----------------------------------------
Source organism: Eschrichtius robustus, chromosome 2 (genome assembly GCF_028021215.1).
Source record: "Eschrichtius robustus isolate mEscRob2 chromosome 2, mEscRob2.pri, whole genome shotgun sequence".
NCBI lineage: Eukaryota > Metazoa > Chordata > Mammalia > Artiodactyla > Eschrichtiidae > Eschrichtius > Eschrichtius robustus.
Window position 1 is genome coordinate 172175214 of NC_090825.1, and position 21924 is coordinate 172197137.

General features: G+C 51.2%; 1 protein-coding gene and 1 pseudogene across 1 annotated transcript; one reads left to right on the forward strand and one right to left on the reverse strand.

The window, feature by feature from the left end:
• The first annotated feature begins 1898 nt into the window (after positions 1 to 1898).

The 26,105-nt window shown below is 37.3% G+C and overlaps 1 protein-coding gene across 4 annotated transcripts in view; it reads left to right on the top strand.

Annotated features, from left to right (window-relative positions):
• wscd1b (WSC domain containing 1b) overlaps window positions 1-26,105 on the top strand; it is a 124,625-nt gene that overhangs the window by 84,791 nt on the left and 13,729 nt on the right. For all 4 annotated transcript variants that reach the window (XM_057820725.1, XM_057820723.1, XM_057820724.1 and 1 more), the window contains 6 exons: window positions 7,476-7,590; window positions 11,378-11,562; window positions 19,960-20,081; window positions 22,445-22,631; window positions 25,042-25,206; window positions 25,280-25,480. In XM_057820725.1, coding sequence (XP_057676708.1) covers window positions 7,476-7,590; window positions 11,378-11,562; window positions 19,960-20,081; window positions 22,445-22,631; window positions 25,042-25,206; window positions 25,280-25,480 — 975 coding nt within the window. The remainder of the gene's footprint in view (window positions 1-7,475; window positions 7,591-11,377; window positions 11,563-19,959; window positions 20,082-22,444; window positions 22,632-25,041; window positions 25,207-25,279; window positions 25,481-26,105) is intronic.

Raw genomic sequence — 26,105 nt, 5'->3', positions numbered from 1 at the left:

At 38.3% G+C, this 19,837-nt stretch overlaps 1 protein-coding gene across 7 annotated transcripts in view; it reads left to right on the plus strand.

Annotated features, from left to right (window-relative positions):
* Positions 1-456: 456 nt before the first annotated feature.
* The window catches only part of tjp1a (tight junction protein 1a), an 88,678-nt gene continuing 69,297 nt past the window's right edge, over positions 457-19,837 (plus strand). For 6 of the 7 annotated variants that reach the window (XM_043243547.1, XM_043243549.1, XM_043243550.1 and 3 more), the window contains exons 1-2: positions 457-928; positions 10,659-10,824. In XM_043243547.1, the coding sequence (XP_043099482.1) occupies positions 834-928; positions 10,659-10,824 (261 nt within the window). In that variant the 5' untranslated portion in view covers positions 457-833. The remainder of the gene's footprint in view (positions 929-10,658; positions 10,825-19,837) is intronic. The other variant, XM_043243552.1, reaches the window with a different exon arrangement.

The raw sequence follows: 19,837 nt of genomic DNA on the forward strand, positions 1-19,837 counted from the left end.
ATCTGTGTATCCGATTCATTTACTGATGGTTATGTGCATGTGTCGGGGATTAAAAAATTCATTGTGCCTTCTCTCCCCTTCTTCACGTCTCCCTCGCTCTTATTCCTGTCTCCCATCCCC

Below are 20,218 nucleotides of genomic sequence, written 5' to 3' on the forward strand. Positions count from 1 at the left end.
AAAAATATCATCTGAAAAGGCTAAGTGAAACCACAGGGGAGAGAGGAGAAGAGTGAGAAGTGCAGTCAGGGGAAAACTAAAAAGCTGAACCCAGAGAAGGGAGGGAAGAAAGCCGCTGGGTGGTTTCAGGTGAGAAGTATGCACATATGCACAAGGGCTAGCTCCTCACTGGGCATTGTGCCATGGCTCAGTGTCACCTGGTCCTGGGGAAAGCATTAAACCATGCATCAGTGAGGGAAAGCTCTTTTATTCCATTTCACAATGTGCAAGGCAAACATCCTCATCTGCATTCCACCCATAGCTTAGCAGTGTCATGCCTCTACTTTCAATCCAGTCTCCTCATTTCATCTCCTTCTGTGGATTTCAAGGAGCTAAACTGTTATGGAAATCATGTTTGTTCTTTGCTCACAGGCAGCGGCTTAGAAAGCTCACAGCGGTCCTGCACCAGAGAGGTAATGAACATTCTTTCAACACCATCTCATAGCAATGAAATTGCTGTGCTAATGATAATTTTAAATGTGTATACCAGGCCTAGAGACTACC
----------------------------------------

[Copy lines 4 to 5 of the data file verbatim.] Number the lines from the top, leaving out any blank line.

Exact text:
Window position 1 is genome coordinate 172175214 of NC_090825.1, and position 21924 is coordinate 172197137.

General features: G+C 51.2%; 1 protein-coding gene and 1 pseudogene across 1 annotated transcript; one reads left to right on the forward strand and one right to left on the reverse strand.